Name of the environmental zone: Environmental zone Maastricht - Netherlands
Date of entry into effect of the zone: 15-02-2019
Type of environmental zone
Not allowed to drive (temporarily): Information currently unavailable
Not allowed to drive (permanently): Vehicle class: truck (N2, N3)
Fuel type: diesel
Euro standard: 0-3
Fines: 95 €
Area/extension of the environmental zone: Only the 750 metre long Statensingel street belongs to the environmental zone.
Special features: Retrofitting permitted : yes (particulate matter)
Contact of the environmental zone and exceptions: Postbus 1992, 6201 BZ Maastricht
Exemptions: Information currently unavailable
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The closure of an intersection in Berlin divides the neighbourhood. Many older people oppose the pilot project, families with children and younger people were in favour. The project shows how important the car is to many Germans. Other countries show that it is possible to live without a car.
Fine dust is harmful to health. But universal limits and measurements do not exist. The WHO could change this by setting guidelines for a global definition of PM2.5. Adjusting the values would also imply more environmental zones.
The smallest particles from exhaust fumes and other combustion processes can penetrate deep into the lungs and cause damage throughout the body. Recent research shows that they also attack the brain and reduce cognitive performance. In addition, free oxygen radicals formed in particulate matter are enormously dangerous.
Despite the efforts of European countries to ban internal combustion engines, they will be with us on the roads for a long time to come. The plan to switch to e-cars is designed to last for decades. Moreover, used combustion cars will not be targeted.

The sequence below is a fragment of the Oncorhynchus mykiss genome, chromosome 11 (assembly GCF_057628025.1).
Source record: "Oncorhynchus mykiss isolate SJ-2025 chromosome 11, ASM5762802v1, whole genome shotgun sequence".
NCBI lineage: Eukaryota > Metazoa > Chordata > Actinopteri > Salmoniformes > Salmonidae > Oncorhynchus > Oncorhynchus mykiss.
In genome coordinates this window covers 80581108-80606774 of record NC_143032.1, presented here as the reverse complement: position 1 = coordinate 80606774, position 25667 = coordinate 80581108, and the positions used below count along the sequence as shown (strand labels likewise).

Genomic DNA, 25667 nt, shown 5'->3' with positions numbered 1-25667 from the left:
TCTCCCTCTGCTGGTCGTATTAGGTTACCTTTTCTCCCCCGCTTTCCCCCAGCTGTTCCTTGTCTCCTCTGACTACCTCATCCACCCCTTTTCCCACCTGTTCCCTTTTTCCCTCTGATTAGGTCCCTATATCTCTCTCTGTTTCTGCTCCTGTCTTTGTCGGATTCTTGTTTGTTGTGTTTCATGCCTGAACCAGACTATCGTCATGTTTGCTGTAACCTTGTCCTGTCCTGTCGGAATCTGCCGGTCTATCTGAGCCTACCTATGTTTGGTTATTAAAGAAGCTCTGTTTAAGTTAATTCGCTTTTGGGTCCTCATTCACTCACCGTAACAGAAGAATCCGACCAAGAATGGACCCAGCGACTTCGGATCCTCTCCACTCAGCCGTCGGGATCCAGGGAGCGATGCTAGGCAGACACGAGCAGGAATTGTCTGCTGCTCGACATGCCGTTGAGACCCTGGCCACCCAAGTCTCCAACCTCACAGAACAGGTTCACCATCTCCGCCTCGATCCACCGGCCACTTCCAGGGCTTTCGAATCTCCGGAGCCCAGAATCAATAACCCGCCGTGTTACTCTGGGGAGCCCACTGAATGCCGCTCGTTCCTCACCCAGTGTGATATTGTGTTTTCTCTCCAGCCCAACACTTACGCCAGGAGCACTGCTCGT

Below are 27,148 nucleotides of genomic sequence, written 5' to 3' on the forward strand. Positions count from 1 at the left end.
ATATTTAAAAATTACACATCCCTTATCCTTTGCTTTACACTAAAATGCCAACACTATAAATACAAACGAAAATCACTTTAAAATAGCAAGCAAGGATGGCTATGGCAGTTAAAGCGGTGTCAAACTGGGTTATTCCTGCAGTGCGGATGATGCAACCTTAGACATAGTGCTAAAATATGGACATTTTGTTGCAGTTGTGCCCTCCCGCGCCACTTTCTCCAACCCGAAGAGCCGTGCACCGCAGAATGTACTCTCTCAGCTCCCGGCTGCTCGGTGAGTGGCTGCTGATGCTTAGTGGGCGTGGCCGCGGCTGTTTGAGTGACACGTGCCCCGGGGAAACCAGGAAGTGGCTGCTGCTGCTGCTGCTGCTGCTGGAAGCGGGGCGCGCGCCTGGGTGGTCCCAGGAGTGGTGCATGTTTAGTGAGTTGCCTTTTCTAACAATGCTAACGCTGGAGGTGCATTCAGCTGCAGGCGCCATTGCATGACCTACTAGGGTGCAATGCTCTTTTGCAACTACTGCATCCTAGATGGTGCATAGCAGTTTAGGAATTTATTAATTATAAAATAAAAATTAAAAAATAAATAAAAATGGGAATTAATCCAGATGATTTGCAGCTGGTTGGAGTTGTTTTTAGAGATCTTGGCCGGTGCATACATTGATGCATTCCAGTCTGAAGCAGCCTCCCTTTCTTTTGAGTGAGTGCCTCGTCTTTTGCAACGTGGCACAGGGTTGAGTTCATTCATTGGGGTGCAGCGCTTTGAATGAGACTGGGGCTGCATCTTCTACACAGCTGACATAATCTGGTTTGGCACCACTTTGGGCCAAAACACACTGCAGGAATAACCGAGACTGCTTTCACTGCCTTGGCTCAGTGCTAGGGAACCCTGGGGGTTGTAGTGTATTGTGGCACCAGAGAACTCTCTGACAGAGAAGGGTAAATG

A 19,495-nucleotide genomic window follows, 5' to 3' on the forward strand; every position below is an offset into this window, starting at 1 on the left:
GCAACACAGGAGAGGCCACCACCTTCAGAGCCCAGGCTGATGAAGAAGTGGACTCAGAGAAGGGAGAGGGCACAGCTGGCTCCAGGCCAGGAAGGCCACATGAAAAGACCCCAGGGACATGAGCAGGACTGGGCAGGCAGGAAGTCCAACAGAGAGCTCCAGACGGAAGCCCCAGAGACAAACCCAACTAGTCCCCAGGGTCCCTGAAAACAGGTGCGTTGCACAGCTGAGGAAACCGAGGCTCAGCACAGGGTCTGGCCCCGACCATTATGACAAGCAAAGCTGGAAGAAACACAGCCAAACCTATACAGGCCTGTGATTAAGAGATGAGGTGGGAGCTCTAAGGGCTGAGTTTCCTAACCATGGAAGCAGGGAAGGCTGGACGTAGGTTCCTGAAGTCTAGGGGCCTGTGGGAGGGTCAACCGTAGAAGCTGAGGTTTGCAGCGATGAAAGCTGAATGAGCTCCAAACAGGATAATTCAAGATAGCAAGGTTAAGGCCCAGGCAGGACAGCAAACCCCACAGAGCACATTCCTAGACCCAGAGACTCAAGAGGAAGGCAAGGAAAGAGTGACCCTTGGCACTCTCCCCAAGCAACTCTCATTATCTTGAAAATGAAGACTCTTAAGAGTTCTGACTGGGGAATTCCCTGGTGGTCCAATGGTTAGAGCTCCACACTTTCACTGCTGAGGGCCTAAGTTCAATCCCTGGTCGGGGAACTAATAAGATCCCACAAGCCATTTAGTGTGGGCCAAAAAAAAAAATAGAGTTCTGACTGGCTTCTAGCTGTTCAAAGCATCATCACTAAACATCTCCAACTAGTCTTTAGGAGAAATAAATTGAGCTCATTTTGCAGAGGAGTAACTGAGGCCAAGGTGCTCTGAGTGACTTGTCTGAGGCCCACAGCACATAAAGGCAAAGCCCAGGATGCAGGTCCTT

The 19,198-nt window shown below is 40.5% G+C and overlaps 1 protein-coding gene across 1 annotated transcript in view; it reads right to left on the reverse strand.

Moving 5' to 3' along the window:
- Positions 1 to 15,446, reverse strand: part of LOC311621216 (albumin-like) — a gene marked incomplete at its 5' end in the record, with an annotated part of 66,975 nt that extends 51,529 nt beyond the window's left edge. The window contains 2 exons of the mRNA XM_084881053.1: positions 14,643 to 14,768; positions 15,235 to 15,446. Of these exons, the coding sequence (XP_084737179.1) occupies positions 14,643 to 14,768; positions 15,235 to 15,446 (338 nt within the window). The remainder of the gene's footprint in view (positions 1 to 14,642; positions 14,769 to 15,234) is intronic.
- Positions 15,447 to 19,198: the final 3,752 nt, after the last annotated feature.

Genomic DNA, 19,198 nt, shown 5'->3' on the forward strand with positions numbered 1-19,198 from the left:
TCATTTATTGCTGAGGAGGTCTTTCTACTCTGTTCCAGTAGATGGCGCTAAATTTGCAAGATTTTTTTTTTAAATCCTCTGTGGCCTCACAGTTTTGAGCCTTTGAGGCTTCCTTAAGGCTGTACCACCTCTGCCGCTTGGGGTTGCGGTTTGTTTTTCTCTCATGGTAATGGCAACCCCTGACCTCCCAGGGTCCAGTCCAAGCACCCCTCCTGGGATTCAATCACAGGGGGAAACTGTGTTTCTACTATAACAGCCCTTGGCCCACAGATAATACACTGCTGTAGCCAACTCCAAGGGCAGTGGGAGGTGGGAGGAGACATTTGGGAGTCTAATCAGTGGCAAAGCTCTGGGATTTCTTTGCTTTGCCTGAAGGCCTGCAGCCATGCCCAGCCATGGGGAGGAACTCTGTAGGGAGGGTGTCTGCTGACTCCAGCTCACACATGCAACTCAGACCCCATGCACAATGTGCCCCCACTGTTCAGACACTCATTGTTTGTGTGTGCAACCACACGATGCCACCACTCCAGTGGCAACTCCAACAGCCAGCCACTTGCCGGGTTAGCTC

Nitrogen dioxide pollution in Basel is clearly too high. Several measures are being taken to change this. Among other things, Switzerland's first permanent low emission zone is to be introduced.
Many cities in Europe have already taken up the fight against air pollution. In some countries, however, the air is still worryingly dirty. Especially when it comes to particulate matter, cities without low-emission zones perform extremely badly. But even those with driving bans continue to struggle against pollutants.
In the debate about the end of the internal combustion engine, Germany has now decided on a concrete date. However, the date of 2035 is much further in the future than in other countries. In addition, the government is leaving a loophole open with synthetic fuels for the internal combustion engine.
It is not only air pollution that affects citizens in urban areas. Noise caused by traffic is also harmful to health. Many countries want to put an end to it.
German politicians could hardly behave more paradoxically: The German government is promoting the mobility revolution and the switch to electric cars, but prefers to drive diesels itself. The Ministry of Transport is doing particularly badly. It has failed as a role model.
Many countries in the EU are calling for an end to diesel and petrol cars. They want a concrete phase-out date from the European Union that would put an end to the sale of new cars with internal combustion engines. Germany is staying out of the debate.